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Who Should Have Been Time’s Person of the Year?

Poor Barack Obama didn't even make the top five. But there was one former Alaskan governor many conservatives would have voted for.

by
Jazz Shaw

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December 16, 2009 - 12:27 pm
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For reasons which may never be fully known, it’s clear that some people are still paying attention when Time magazine trots out its annual gala pageant of naming their Person of the Year.

To the shock and largely muted dismay of one subset of readers, the winner was not Barack Obama. We could spend the day merrily chewing over the relative merits of giving the nod to Federal Reserve Chairman Ben Bernanke, but in light of the long diminished status and stature accorded this recognition, we will likely make better use of our time in reviewing those who failed to win and the unwashed masses who weren’t even nominated.

Before we begin, however, it’s worth noting that there was a time when the Person of the Year award was actually held to mean something. In its heyday, Time magazine was widely read and well-respected, viewed not only as a premier portal of hard news in the dead tree media, but having a board of editors who were seen as both kingmakers and opinion shapers around the globe. Sadly, as time passed and the world grew up in a digital age, their increasingly bizarre choices of winners turned the once prestigious honor into something of a joke.

In a quick tour of the blogosphere, I immediately focused on the coverage of this momentous occasion provided by that most perspicacious of pundits, Ed Morrissey at Hot Air. Ed seemed to take particular glee in pointing out the fact that President Obama not only failed to win, but didn’t even make the top five, bumped out of contention by such notables as Usain Bolt and Nancy Pelosi.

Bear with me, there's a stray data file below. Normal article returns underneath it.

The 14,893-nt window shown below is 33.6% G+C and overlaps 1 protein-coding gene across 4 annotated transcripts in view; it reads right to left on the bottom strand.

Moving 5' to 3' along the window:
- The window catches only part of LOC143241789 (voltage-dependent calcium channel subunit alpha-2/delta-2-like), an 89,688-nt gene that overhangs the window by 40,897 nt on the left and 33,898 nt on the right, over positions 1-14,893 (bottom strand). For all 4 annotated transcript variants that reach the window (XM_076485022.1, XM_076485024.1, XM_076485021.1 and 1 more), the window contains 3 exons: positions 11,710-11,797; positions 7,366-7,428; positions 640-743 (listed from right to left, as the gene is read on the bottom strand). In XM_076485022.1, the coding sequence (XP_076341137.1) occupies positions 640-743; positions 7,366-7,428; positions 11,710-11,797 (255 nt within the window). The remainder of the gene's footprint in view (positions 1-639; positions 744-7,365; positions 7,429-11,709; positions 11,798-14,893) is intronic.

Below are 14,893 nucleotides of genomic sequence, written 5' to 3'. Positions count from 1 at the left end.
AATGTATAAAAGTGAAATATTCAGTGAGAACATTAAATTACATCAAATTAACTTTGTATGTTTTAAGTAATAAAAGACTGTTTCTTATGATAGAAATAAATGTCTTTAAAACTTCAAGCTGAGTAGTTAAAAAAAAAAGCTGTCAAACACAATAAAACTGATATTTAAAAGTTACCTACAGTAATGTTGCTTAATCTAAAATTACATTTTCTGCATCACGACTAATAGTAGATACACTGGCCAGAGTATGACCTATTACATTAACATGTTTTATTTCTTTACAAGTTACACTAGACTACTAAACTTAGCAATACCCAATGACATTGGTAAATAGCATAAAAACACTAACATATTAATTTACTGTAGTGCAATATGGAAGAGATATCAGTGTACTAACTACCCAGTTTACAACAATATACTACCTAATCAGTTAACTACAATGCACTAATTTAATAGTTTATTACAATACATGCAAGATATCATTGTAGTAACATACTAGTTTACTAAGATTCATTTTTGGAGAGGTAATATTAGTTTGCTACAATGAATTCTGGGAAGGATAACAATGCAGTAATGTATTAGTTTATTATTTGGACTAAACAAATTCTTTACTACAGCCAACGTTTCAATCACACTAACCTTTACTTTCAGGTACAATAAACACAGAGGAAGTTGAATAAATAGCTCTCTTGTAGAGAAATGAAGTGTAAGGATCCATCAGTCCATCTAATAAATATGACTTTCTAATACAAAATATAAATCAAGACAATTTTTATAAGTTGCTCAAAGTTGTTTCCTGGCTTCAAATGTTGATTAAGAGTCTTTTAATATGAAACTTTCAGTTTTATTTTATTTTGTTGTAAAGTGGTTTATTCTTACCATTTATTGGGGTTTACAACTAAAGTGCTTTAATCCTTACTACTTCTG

It is at times like this when I almost begin to feel sorry for the president. Poor Barack Obama. When he is awarded some bauble completely beyond his control, such as the Nobel Peace Prize, he is lambasted for being undeserving. If he fails to bring home the laurel wreath in another meaningless beauty contest (over which he also has no control), he is chided for not making the grade.

Rather than focusing on the author’s cogent analysis, I decided to dip a toe into the lively, crowded and never shy comments section of Hot Air readers who struggled to answer Ed’s question of who was really the person of the year. Some interesting dark-horse candidates emerged, such as the Russian hacker cum whistleblower who snatched the CRU climate data emails from out of the ether. Another popular selection was the tea party patriots. (Yes, the award can be given to a group or class of people. In fact, “the Chinese worker” also beat out Barack Obama for top five honors on Time’s final list.) There were other suggestions, such as the American soldier, but let’s face it, you would be hard-pressed to name a year when our military wouldn’t qualify.

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